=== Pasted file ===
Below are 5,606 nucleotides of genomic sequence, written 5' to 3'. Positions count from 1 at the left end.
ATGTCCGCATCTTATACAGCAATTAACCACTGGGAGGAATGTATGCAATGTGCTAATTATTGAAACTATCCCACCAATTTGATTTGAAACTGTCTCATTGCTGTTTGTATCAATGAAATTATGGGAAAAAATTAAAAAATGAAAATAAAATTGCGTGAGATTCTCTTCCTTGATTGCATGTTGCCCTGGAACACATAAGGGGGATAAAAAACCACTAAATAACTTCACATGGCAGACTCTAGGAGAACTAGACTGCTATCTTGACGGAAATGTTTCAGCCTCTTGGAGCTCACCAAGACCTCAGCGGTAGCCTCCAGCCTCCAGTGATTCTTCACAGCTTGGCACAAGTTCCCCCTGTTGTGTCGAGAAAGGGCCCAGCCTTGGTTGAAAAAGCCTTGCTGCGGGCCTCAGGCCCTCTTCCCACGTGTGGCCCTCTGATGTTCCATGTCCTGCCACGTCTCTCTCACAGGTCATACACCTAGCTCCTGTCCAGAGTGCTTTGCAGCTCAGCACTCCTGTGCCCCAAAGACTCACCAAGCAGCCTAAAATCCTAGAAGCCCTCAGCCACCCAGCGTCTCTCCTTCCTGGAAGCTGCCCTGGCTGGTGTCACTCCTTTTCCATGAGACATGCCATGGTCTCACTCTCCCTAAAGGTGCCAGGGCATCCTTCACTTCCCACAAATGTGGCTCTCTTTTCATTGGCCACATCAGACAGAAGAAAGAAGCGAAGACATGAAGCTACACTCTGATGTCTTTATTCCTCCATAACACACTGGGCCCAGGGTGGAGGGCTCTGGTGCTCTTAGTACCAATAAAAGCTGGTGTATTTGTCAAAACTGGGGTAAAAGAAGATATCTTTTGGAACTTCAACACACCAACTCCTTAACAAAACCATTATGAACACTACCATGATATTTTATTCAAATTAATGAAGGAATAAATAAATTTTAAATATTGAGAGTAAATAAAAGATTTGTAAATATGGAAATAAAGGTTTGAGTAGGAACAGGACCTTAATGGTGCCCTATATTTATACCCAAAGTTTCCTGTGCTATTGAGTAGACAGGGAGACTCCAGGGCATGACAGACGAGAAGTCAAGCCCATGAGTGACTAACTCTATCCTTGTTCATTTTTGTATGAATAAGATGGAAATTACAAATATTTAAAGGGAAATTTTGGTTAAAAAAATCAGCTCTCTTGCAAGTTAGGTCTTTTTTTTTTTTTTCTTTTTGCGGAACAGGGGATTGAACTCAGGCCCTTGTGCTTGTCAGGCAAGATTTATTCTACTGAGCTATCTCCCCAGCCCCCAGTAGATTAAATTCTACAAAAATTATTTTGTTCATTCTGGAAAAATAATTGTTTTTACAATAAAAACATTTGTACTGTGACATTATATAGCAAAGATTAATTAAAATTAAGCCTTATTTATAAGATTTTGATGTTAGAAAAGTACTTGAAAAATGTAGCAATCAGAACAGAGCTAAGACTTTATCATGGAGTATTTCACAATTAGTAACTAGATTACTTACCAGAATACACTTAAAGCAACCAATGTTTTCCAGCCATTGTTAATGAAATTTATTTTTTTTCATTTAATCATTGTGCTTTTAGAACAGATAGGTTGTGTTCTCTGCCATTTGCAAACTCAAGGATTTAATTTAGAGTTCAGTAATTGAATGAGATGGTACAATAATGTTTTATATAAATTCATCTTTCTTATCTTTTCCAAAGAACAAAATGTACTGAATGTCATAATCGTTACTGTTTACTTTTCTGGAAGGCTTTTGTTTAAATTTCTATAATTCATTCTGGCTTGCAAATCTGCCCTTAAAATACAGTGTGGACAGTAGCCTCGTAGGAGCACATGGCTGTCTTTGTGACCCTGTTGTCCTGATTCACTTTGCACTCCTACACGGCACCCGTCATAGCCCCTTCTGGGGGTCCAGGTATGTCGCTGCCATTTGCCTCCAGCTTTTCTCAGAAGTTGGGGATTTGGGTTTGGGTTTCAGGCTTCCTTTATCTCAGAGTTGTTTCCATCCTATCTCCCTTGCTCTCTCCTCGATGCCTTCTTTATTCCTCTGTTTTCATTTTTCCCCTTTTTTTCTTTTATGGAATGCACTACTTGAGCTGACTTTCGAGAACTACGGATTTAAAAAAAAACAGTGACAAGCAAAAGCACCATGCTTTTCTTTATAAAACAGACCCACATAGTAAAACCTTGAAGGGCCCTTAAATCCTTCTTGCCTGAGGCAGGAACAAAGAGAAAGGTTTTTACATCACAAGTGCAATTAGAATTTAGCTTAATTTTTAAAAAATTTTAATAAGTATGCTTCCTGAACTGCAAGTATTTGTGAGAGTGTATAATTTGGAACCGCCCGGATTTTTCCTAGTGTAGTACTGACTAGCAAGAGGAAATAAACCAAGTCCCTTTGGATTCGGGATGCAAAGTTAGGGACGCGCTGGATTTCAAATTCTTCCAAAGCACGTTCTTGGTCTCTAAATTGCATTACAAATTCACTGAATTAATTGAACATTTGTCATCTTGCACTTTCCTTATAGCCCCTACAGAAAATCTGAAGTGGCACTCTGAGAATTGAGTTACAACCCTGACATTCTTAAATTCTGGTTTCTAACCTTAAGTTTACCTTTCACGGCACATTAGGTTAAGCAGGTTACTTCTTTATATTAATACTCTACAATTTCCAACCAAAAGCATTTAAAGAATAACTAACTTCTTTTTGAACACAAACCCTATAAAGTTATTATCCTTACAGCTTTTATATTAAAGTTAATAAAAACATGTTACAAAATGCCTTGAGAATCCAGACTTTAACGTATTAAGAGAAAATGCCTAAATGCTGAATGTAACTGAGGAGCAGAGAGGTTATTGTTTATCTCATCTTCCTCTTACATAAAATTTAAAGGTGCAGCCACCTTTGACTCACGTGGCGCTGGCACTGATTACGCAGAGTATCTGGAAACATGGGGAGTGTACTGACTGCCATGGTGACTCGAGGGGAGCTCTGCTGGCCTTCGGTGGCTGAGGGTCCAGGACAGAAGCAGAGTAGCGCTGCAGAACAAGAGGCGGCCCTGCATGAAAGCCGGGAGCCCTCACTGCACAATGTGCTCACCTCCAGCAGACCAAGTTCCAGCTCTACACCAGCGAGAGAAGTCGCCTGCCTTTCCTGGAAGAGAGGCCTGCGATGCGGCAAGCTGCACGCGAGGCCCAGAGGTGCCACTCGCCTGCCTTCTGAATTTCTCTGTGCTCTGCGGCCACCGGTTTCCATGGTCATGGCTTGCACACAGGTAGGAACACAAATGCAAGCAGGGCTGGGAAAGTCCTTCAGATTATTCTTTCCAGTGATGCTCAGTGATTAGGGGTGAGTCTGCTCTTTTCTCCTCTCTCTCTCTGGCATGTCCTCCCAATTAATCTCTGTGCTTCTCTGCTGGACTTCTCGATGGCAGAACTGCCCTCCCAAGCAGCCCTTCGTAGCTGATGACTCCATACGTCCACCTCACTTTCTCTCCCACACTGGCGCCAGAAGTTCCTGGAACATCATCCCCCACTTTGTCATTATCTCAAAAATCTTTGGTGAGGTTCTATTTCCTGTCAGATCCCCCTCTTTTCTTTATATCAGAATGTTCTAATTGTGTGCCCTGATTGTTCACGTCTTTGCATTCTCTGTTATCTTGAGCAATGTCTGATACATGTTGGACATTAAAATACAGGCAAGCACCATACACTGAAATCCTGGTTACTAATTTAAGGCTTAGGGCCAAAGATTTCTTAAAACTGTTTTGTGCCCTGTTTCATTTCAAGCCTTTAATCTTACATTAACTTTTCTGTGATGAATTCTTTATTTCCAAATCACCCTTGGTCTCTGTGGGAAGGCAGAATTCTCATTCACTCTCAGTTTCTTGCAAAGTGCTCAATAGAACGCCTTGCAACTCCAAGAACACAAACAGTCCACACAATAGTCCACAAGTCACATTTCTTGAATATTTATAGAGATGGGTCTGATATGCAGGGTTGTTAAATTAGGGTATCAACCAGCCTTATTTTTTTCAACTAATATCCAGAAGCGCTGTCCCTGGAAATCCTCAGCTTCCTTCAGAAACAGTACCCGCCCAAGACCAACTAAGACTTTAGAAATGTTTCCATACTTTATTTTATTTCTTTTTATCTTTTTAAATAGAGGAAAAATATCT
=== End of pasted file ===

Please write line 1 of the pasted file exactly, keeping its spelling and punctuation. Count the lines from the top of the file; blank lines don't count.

Below are 5,606 nucleotides of genomic sequence, written 5' to 3'. Positions count from 1 at the left end.